Ken Chenault is widely regarded as one of America’s most notable CEOs. According to CBS News, he spent the final 17 years of his nearly four-decade career in corporate America as chairman and CEO of American Express.
Ken had no prior experience running or developing a business while in college; all he knew was law and history. However, by the time he retired, he had established himself as one of the four successful African Americans who head a Fortune 500 corporation.
In 1981, when American Express was in trouble, he was offered the opportunity to supervise the company’s operations. According to Neil Patel, one of the organization’s senior managers, Louis Gerstner, initially wanted to close down the department Ken worked in; but, in two years, he altered the company’s fortunes from $150 million to $500 million.
Throughout the years, he guided the company through both good and bad times, establishing American Express as one of the most trusted brands in the country. In 2013, the company was ranked 13th on the list of the World’s Most Admired Companies.
There are a few principles Ken credits for the exceptional feats he achieved in the corporate world:
First of all, leaders need to create a context and a message of hope in their work environments. This can be done by arming employees with the strategies, values, and inspiration to be hopeful. Even in the wake of a crisis, leaders must ensure that neither an individual nor a situation distorts the reality they hold.
The next principle is to implement a strategy that enables employees to visualize that they can achieve company goals or overcome challenges a corporation finds itself in. With this winning mentality and consistency in delivering objectives, leaders are bound to achieve success. Ken adds that in the course of empowering and getting employees to work towards the vision of a leader, there should be a way to consistently track whether they are meeting their deliverables.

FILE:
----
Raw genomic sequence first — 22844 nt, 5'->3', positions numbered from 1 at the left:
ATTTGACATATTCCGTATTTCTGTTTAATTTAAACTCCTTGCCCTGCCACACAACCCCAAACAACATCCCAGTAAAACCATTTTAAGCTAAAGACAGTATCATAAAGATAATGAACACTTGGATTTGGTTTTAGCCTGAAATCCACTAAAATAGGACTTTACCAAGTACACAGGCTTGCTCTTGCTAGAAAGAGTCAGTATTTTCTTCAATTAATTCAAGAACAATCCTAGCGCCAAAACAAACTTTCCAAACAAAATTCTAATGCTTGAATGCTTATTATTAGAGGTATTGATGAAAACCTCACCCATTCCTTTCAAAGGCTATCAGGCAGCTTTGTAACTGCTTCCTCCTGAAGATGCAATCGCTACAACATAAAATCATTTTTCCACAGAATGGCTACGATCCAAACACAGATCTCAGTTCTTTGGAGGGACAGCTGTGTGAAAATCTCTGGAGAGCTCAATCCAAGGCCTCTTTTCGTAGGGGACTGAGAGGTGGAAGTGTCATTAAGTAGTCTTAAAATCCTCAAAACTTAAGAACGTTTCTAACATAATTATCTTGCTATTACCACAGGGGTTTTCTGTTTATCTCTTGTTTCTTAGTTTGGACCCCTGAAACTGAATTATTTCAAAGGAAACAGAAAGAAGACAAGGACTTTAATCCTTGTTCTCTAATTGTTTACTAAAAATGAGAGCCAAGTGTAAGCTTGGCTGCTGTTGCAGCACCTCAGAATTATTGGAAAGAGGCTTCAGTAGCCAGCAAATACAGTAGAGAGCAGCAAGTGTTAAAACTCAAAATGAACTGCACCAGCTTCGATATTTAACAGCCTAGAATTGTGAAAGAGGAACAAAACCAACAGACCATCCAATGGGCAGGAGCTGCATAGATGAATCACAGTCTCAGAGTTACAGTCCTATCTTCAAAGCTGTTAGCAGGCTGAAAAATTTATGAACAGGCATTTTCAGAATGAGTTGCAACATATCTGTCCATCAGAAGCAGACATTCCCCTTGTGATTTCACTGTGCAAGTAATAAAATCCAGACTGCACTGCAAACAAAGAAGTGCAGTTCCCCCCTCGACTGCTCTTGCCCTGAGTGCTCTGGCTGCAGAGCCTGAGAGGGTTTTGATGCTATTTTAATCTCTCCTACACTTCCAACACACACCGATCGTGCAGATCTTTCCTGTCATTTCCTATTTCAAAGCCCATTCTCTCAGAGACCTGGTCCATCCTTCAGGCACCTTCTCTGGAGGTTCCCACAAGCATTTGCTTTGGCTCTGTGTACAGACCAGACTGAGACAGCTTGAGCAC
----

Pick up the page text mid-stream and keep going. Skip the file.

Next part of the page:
Next, is the use of constructive confrontation as a mechanism to get expected results from employees. Because different perspectives on an issue matter, Ken believes the culture of letting staff speak up boldly helps colleagues to understand each other’s reality. Once the team decides on the way forward through this approach, they will most likely deliver their best. Leaders must make themselves approachable for constructive debates with employees, and once a determination is made on a matter, everyone can work together to achieve a common goal.
More so, Followership, integrity, courage, and a sense of humor are qualities every leader should possess. Based on these ingredients, every leader must as a matter of importance, have a mentor who provides insight and judgment. This mentor relationship must be developed to enhance a leader’s performance. This is often misunderstood as having someone in the background giving technical advice; that role is an expert position.
A mentor should be able to give judgment on a leader’s decisions. It doesn’t matter where these mentors are placed, whether at higher or lower levels of the ladder. The best advice often comes from those at the bottom because they give unfiltered insights about a situation.
Ken concludes that power is a beautiful influence to wield as a leader, however, judgment is more potent than power when running the affairs as a leader.